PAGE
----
Author: cbirk

As we are getting ramped up for the start of another school year in British Columbia, I have now shelved my John Grisham novels and Sports Illustrated magazines until next…

Read More Eliminate Failure with “Flow”

Recently I had the opportunity to go to the British Columbia School Superintendent’s Association Conference in Vancouver, BC.  At the conference, there were more than 450 District Superintendents, Principals, Vice…

Read More Wine and Education

1:1 technology in classrooms is a much talked about topic in our Personal Learning Network.  In various schools and districts both large and small, students and teachers have their own…

Read More We Can’t Afford 1:1

Over the past several months, there have been a number of posts and articles about evaluating teachers in K-12 education.  And in just the last few days, the media in…

Read More Evaluate me!

Yesterday, I read yet another article on “The Entitlement Generation” published in the Globe and Mail.  It was a scathing account of the younger generation of today, written by some…

Read More Up hill both ways in a snowstorm

False dichotomy: aka. the either-or fallacy, fallacy of false choice, black-and-white thinking or the fallacy of exhaustive hypotheses) a type of logical fallacy that involves a situation in which only…

Read More The Dichotomy Defense

Recently, I read an interesting post by @4moms1dream which involved a virtual Q and A session with three outstanding BC Educators in Chris Kennedy (@chrkennedy), Chris Wejr (@MrWejr) and David…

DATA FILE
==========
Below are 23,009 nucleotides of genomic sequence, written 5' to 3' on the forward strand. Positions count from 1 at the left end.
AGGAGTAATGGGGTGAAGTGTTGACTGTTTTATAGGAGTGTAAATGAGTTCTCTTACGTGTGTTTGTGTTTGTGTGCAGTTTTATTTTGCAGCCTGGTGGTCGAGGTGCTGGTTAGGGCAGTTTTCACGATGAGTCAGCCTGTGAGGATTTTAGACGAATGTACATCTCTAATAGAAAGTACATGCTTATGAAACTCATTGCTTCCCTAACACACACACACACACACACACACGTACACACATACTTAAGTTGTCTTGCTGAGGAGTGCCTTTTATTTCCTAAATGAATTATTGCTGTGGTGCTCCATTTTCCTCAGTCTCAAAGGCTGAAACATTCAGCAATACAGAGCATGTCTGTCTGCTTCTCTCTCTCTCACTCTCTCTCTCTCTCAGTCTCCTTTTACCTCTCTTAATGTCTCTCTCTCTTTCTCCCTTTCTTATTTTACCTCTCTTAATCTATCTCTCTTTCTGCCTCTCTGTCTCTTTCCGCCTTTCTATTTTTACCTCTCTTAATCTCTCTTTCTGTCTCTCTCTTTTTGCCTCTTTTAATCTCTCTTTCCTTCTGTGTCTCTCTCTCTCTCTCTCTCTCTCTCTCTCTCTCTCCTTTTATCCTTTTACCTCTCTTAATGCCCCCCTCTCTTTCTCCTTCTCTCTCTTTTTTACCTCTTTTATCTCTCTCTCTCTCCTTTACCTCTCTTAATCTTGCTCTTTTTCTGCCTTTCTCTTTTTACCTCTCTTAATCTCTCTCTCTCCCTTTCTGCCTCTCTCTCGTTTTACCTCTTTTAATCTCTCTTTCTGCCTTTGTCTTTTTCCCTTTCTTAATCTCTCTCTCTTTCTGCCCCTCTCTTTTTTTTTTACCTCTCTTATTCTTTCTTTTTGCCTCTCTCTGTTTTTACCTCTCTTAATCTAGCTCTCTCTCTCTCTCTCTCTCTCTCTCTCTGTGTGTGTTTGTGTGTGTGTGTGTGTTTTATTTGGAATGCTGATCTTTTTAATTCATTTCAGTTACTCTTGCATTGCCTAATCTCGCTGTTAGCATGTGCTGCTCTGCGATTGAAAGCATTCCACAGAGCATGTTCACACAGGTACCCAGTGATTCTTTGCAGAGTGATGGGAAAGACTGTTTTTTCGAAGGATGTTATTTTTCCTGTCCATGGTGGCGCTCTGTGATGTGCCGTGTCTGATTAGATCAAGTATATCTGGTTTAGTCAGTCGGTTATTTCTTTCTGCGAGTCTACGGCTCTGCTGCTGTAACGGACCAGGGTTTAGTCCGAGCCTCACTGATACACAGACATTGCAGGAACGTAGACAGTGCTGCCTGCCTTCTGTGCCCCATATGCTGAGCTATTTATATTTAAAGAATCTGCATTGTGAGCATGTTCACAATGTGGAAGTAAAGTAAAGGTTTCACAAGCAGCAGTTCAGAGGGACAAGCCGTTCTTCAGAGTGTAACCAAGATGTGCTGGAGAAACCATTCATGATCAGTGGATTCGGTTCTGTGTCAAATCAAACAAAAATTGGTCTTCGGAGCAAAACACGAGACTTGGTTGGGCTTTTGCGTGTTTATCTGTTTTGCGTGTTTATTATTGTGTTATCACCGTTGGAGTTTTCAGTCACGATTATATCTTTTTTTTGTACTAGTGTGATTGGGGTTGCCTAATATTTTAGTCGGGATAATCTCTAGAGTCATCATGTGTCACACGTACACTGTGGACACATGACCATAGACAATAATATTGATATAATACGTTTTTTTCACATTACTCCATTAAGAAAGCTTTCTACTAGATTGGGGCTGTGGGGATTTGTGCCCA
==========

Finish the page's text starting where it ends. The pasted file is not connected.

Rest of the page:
Read More Engaged

I love baseball.  My wife and I are both huge Boston Red Sox fans, however, with our two little daughters, life can be pretty busy and we don’t always get…

Read More Educational Boxscores

It is the “month of AprilMayJune” (so coined because it goes so fast that it seems like three months compressed into one) and like it is for everyone in education,…

Read More Reflecting on the Run

How many times have we presented to our peers on a topic, hosted a staff meeting, had a parent night, or given a lesson in a class, and the wrapped up our topic, folded up our laptop and walked away wondering if “they got it” and “Did I do a good job?”. I would endeavor to guess that this is fairly common for educators, but how often do we actually take the time to find out if the message that we were hoping to deliver was the message that was actually received? Getting feedback from our audience is one of the most important things we can do to improve our practice, but it requires a process to get the feedback, effort to collect it, and the courage to accept constructive criticism and change as a result.

Read More Feed ‘Em

As an administrator, when a problem confronts us, it is easy to be lured into the ‘solving the problem’. It seems quicker, it seems cleaner, and it allows us to get on with our day. However, when we ‘solve the problem’ rather than choosing to become facilitators of the problem-solving process, we often lose the commitment and engagement of our stakeholders and ultimately miss the opportunity to truly find a workable solution.